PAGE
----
Without routine expressions, all URLs with UTM query string, e.g.,/ old-page? utm_source=facebook.com (which is common since URLs are utilized to be shared over a social network), would end up as 404s.

Even/ old-page without a trailing slash “/” would wind up as a 404.

Redirect All Except

Let’s state we have a bunch of URLs like/ category/old-subcategory -1/,/ category/old-subcategory -2/,/ category/final-subcategory/ and want to merge all subcategories into/ category/final-subcategory/. We require the “all except” rule here.

RewriteCond % !/ category/final-subcategory/ RewriteCond % REQUEST_FILENAME!-f RewriteRule ^(classification/)./ category/final-subcategory/ [R=301, L] Here, we want to redirect all under/ category/ on the 3rd line except if it is/ category/final-subcategory/ on the 4th line. We likewise have the “!-f” guideline on the second line, ignoring any file like images, CSS, or JavaScript files.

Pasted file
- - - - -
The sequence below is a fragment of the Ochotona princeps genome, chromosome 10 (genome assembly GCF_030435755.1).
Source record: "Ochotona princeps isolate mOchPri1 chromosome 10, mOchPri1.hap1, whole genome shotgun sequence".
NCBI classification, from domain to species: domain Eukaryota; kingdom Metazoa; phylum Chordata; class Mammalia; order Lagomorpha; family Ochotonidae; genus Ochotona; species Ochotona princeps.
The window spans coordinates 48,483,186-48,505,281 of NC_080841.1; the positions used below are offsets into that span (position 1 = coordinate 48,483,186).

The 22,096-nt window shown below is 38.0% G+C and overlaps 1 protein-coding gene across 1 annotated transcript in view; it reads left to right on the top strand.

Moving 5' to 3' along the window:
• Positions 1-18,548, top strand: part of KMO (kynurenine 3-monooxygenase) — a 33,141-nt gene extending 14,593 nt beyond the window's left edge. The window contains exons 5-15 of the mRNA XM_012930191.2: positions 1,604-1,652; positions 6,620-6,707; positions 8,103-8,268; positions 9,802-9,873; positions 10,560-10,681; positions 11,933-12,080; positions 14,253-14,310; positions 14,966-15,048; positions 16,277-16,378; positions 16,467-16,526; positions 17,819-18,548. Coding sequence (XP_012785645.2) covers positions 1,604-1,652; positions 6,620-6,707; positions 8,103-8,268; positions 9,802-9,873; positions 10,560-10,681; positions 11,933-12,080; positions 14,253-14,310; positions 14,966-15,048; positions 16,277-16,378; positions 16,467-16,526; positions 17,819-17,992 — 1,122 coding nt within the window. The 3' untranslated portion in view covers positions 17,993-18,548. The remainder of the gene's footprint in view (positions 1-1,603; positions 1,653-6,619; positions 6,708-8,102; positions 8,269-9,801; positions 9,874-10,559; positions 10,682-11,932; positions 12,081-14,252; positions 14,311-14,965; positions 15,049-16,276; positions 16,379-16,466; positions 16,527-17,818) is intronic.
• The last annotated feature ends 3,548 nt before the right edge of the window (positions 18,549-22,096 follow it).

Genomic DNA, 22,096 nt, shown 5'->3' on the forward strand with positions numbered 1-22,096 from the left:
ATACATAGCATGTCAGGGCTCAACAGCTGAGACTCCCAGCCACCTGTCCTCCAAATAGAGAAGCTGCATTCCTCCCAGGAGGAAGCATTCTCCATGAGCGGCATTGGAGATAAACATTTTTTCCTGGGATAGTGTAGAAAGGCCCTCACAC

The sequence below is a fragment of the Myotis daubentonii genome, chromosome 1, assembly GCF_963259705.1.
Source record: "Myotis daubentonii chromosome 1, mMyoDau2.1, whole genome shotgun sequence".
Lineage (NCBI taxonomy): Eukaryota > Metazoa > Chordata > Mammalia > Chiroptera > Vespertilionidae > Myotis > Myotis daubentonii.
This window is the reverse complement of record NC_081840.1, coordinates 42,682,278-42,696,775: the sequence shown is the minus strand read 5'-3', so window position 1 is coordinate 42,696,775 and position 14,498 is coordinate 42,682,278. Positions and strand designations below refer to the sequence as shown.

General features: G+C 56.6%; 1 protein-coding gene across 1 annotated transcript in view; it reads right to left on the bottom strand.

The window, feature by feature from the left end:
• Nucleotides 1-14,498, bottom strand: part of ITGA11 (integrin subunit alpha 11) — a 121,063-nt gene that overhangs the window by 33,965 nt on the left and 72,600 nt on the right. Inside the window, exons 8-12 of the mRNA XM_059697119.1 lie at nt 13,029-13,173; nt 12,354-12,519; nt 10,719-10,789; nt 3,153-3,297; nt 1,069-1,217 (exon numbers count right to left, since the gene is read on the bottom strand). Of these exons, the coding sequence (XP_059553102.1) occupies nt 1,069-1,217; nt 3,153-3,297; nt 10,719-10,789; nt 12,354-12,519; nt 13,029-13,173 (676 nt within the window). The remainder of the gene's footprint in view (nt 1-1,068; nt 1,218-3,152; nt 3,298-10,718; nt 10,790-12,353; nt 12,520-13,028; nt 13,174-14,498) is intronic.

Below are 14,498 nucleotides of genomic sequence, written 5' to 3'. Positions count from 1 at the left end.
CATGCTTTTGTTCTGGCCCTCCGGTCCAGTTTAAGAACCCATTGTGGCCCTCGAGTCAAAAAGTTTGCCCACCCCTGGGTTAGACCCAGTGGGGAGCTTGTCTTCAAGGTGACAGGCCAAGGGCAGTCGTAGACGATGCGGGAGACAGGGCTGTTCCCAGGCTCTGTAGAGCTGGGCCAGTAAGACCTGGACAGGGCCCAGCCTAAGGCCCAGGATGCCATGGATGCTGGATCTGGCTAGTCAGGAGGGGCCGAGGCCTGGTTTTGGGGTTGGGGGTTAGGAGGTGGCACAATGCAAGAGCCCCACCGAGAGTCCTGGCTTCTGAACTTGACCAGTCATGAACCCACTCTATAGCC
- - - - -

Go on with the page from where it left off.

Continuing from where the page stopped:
Otherwise, if we have some properties like “/ category/image. jpg,” it will also be rerouted to “/ final-subcategory/” and cause an image break.

Directory Change

You can use the guideline listed below if you did a classification restructuring and wish to move whatever from the old directory to the brand-new one.

RewriteRule ^ old-directory$/ new-directory/ [R=301, NC, L] RewriteRule ^ old-directory/(. *)$/ new-directory/$1 [R=301, NC, L] I utilized $1 in the target to tell the server that it must keep in mind everything in the URL that follows/ old-directory/ (i.e.,/ old-directory/subdirectory/) and pass it (i.e., “/ subdirectory/”) onto the destination. As a result, it will be redirected to/ new-directory/subdirectory/.